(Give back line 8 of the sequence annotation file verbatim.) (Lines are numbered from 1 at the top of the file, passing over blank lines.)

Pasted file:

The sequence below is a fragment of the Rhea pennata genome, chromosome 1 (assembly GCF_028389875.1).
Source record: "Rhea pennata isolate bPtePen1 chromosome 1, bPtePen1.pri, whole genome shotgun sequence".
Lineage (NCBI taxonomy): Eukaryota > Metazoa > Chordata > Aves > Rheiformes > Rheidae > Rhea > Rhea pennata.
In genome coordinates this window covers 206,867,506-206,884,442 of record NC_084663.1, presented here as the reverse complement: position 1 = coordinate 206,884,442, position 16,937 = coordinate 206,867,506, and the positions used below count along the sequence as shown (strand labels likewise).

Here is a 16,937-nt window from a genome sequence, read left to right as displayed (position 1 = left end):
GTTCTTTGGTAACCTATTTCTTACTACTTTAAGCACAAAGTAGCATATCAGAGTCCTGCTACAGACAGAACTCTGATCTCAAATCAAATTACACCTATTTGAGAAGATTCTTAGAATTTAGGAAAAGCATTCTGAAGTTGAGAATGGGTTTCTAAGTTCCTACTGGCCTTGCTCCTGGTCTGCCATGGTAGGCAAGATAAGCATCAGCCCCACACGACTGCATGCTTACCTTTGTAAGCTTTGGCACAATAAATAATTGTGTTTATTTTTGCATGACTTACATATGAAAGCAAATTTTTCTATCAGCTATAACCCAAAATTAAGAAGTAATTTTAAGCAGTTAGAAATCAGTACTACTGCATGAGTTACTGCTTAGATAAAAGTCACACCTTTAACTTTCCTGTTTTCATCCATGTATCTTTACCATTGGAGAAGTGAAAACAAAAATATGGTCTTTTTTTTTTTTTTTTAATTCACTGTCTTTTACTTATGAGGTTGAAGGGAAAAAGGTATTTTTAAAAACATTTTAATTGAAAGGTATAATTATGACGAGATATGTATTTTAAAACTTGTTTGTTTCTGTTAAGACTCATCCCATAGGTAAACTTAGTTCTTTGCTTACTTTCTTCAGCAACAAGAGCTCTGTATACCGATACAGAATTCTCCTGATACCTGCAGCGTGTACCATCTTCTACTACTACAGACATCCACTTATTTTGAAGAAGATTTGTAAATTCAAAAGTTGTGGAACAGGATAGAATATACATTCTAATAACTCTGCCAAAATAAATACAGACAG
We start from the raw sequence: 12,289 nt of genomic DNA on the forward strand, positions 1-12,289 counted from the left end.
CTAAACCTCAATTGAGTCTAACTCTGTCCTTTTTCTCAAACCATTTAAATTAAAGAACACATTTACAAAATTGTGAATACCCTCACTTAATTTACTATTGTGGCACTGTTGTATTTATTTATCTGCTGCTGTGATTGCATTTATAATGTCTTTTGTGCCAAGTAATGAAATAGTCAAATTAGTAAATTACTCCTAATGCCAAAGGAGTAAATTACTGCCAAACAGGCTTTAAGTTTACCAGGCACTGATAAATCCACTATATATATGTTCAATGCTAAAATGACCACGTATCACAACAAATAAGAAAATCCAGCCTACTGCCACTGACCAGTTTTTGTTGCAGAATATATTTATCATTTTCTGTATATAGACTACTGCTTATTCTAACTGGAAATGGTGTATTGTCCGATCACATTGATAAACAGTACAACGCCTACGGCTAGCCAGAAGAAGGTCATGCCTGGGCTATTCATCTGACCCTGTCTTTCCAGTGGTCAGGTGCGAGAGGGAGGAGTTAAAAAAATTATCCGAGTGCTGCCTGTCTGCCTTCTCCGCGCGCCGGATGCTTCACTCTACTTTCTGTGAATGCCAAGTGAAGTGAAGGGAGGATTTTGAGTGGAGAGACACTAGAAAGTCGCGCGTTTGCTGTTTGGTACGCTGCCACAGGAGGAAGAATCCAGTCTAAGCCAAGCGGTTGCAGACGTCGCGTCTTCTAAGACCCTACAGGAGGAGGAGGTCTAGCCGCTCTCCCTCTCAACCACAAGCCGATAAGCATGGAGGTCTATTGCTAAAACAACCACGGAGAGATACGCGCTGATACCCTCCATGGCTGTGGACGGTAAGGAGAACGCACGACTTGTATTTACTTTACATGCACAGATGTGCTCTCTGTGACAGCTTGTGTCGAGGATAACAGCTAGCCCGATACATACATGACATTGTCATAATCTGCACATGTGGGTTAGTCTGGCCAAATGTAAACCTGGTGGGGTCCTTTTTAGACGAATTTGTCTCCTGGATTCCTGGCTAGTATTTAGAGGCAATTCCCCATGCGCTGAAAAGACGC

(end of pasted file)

CTAAACCTCAATTGAGTCTAACTCTGTCCTTTTTCTCAAACCATTTAAATTAAAGAACACATTTACAAAATTGTGAATACCCTCACTTAATTTACTATTGTGGCACTGTTGTATTTATTTATCTGCTGCTGTGATTGCATTTATAATGTCTTTTGTGCCAAGTAATGAAATAGTCAAATTAGTAAATTACTCCTAATGCCAAAGGAGTAAATTACTGCCAAACAGGCTTTAAGTTTACCAGGCACTGATAAATCCACTATATATATGTTCAATGCTAAAATGACCACGTATCACAACAAATAAGAAAATCCAGCCTACTGCCACTGACCAGTTTTTGTTGCAGAATATATTTATCATTTTCTGTATATAGACTACTGCTTATTCTAACTGGAAATGGTGTATTGTCCGATCACATTGATAAACAGTACAACGCCTACGGCTAGCCAGAAGAAGGTCATGCCTGGGCTATTCATCTGACCCTGTCTTTCCAGTGGTCAGGTGCGAGAGGGAGGAGTTAAAAAAATTATCCGAGTGCTGCCTGTCTGCCTTCTCCGCGCGCCGGATGCTTCACTCTACTTTCTGTGAATGCCAAGTGAAGTGAAGGGAGGATTTTGAGTGGAGAGACACTAGAAAGTCGCGCGTTTGCTGTTTGGTACGCTGCCACAGGAGGAAGAATCCAGTCTAAGCCAAGCGGTTGCAGACGTCGCGTCTTCTAAGACCCTACAGGAGGAGGAGGTCTAGCCGCTCTCCCTCTCAACCACAAGCCGATAAGCATGGAGGTCTATTGCTAAAACAACCACGGAGAGATACGCGCTGATACCCTCCATGGCTGTGGACGGTAAGGAGAACGCACGACTTGTATTTACTTTACATGCACAGATGTGCTCTCTGTGACAGCTTGTGTCGAGGATAACAGCTAGCCCGATACATACATGACATTGTCATAATCTGCACATGTGGGTTAGTCTGGCCAAATGTAAACCTGGTGGGGTCCTTTTTAGACGAATTTGTCTCCTGGATTCCTGGCTAGTATTTAGAGGCAATTCCCCATGCGCTGAAAAGACGC